have determined that, pursuant to 25 U.S.C. 3001 (3)(A), the 31 objects 
described above are reasonably believed to have been placed with or 
near individual human remains at the time of death or later as part of 
the death rite or ceremony. Lastly, officials of the Denver Museum of 
Nature & Science officials have determined that, pursuant to 25 U.S.C. 
3001 (2), there is a relationship of shared group identity that can be 
reasonably traced between the Native American human remains and 
associated funerary objects and the Arapahoe Tribe of the Wind River 
Reservation, Wyoming; Cheyenne-Arapaho Tribes of Oklahoma; Cheyenne 
River Sioux Tribe of the Cheyenne River Reservation, South Dakota; Iowa 
Tribe of Oklahoma; Jicarilla Apache Nation, New Mexico; Kiowa Indian 
Tribe of Oklahoma; Northern Cheyenne Tribe of the Northern Cheyenne 
Indian Reservation, Montana; Oglala Sioux Tribe of the Pine Ridge 
Reservation, South Dakota; Ottawa Tribe of Oklahoma; Paiute Indian 
Tribe of Utah; Pawnee Nation of Oklahoma; Rosebud Sioux Tribe of the 
Rosebud Indian Reservation, South Dakota; Sac & Fox Tribe of the 
Mississippi in Iowa; Sac & Fox Nation of Missouri in Kansas and 
Nebraska; Sac & Fox Nation, Oklahoma; Southern Ute Indian Tribe of the 
Southern Ute Reservation, Colorado; Standing Rock Sioux Tribe of North 
& South Dakota; and Ute Mountain Tribe of the Ute Mountain Reservation, 
Colorado, New Mexico & Utah.
    Representatives of any other Indian tribe that believes itself to 
be culturally affiliated with the human remains and associated funerary 
objects should contact Dr. Chip Colwell-Chanthaphonh, Denver Museum of 
Nature & Science, 2001 Colorado Boulevard, Denver, CO 80205, telephone 
(303) 370-6378, before March 14, 2008. Repatriation to the Arapahoe 
Tribe of the Wind River Reservation, Wyoming; Cheyenne-Arapaho Tribes 
of Oklahoma; Cheyenne River Sioux Tribe of the Cheyenne River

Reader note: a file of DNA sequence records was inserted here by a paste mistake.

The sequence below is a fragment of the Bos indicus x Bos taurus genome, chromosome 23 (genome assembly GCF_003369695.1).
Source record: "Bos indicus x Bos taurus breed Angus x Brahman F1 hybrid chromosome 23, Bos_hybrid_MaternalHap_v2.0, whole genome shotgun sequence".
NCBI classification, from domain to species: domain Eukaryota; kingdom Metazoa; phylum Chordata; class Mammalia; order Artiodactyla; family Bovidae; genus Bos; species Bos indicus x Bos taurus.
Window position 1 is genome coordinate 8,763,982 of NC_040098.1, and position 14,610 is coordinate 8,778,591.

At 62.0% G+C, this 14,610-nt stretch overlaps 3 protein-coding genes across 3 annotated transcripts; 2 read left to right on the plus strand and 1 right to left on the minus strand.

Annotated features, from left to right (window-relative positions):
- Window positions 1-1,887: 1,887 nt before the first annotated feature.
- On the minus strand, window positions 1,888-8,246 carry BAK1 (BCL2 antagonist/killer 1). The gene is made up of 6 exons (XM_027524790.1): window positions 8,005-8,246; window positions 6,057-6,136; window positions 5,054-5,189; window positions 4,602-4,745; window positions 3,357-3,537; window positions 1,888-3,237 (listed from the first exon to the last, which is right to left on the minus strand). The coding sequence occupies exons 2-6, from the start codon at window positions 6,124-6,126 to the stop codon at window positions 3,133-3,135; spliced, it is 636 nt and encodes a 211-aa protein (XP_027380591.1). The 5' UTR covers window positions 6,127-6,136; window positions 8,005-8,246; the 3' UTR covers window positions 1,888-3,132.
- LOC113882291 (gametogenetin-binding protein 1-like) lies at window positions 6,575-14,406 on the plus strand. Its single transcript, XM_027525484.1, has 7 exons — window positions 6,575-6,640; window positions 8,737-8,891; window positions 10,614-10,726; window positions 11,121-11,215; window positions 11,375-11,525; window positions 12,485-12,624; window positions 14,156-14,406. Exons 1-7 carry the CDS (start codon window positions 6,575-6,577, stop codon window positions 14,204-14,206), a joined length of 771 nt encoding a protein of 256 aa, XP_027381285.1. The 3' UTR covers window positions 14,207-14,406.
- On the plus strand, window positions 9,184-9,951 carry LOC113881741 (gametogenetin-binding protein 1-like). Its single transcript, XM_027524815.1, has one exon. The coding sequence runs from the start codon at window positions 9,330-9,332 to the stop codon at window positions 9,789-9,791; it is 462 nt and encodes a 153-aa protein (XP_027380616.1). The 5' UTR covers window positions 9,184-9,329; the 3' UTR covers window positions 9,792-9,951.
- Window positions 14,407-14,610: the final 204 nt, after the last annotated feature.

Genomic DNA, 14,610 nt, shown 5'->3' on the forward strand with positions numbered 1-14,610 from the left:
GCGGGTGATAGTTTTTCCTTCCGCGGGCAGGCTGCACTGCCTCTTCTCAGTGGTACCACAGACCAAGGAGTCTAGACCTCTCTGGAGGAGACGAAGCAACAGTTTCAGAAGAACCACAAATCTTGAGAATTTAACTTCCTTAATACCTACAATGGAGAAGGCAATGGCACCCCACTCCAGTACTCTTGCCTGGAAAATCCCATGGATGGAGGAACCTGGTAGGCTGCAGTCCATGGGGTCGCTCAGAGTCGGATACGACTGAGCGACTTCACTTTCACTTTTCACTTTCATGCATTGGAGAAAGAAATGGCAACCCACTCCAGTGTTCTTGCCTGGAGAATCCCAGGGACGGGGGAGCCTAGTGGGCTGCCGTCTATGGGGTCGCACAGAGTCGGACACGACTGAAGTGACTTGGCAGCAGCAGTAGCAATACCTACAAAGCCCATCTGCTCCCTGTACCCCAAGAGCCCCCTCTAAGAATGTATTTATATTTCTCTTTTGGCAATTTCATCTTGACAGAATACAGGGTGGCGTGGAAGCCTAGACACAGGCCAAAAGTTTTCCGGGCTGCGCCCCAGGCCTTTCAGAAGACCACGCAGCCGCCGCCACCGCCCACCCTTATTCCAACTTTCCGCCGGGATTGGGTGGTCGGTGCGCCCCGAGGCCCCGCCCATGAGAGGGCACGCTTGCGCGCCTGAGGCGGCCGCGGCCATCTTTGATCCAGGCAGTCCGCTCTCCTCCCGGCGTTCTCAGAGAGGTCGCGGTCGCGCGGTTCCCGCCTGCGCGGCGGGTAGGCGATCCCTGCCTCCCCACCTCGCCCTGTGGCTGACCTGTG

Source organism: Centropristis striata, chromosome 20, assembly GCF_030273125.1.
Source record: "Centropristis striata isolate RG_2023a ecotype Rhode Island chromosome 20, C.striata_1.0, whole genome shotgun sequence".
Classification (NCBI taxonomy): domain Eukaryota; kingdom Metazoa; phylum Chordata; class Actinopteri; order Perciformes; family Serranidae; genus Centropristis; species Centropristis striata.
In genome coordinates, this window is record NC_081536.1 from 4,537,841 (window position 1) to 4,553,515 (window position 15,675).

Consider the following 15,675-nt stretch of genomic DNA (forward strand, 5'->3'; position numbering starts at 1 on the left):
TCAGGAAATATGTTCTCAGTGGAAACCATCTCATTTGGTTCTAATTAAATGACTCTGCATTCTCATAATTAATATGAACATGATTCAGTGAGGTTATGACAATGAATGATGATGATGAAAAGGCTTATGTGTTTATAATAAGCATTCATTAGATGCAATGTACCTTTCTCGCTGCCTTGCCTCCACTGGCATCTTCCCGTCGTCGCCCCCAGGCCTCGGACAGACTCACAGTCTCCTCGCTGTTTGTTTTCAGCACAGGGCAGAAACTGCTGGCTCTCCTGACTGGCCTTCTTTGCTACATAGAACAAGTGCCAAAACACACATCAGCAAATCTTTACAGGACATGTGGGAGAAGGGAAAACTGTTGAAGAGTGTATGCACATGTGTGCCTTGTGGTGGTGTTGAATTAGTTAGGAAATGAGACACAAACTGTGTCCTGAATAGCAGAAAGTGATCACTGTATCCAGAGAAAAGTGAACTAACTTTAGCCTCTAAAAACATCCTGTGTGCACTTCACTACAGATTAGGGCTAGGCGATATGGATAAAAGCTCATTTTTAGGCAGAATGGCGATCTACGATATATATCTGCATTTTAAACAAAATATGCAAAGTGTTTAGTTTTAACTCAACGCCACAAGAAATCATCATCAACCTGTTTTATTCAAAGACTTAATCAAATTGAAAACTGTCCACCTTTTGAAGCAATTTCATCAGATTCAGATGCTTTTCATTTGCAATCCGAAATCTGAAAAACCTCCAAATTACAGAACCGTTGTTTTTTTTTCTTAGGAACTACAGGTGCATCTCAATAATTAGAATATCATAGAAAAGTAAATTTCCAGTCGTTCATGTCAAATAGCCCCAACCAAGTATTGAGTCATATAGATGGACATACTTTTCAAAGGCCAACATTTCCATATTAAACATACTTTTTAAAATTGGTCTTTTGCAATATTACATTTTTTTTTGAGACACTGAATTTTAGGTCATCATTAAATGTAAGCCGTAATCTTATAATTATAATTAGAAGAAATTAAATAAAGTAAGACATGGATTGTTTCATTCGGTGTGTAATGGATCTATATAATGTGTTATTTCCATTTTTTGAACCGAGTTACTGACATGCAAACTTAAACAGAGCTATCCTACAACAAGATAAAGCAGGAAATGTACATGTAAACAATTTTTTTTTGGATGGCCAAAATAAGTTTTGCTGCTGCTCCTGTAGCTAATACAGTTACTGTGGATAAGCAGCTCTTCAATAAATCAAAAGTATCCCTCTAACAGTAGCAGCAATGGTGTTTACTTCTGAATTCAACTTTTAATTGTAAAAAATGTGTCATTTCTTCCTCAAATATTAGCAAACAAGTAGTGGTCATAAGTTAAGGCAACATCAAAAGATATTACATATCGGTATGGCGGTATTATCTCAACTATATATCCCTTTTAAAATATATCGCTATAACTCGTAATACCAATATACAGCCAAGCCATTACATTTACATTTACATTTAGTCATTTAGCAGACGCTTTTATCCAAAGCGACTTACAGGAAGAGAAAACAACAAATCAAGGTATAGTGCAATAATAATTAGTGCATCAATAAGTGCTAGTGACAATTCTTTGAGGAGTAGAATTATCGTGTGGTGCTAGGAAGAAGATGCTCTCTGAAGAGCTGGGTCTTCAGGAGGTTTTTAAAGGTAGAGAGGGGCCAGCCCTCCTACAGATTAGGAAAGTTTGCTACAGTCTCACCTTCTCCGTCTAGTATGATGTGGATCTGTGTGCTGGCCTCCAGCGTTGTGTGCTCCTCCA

Reservation, South Dakota; Iowa Tribe of Oklahoma; Jicarilla Apache 
Nation, New Mexico; Kiowa Indian Tribe of Oklahoma; Northern Cheyenne 
Tribe of the Northern Cheyenne Indian Reservation, Montana; Oglala 
Sioux Tribe of the Pine Ridge Reservation, South Dakota; Ottawa Tribe 
of Oklahoma; Paiute Indian Tribe of Utah; Pawnee Nation of Oklahoma; 
Rosebud Sioux Tribe of the Rosebud Indian Reservation, South Dakota; 
Sac & Fox Tribe of the Mississippi in Iowa; Sac & Fox Nation of 
Missouri in Kansas and Nebraska; Sac & Fox Nation, Oklahoma; Southern 
Ute Indian Tribe of the Southern Ute Reservation, Colorado; Standing 
Rock Sioux Tribe of North & South Dakota; and Ute Mountain Tribe of the 
Ute Mountain Reservation, Colorado, New Mexico & Utah may proceed after 
that date if no additional claimants come forward.
    The Denver Museum of Nature & Science is responsible for notifying 
the Arapahoe Tribe of the Wind River Reservation, Wyoming; Cheyenne-
Arapaho Tribes of Oklahoma; Cheyenne River Sioux Tribe of the Cheyenne 
River Reservation, South Dakota; Comanche Nation of Oklahoma; Iowa 
Tribe of Oklahoma; Jicarilla Apache Nation, New Mexico; Kiowa Indian 
Tribe of Oklahoma; Northern Cheyenne Tribe of the Northern Cheyenne 
Indian Reservation, Montana; Oglala Sioux Tribe of the Pine Ridge 
Reservation, South Dakota; Ottawa Tribe of Oklahoma; Paiute Indian 
Tribe of Utah; Pawnee Nation of Oklahoma; Rosebud Sioux Tribe of the 
Rosebud Indian Reservation, South Dakota; Sac & Fox Tribe of the 
Mississippi in Iowa; Sac & Fox Nation of Missouri in Kansas and 
Nebraska; Sac & Fox Nation, Oklahoma; Southern Ute Indian Tribe of the 
Southern Ute Reservation, Colorado; Standing Rock Sioux Tribe of North 
& South Dakota; and Ute Mountain Tribe of the Ute Mountain Reservation, 
Colorado, New Mexico & Utah that this notice has been published.

    Dated: January 9, 2008.
Sherry Hutt,
Manager, National NAGPRA Program.
[FR Doc. E8-2576 Filed 2-12-08; 8:45 am]
BILLING CODE 4312-50-S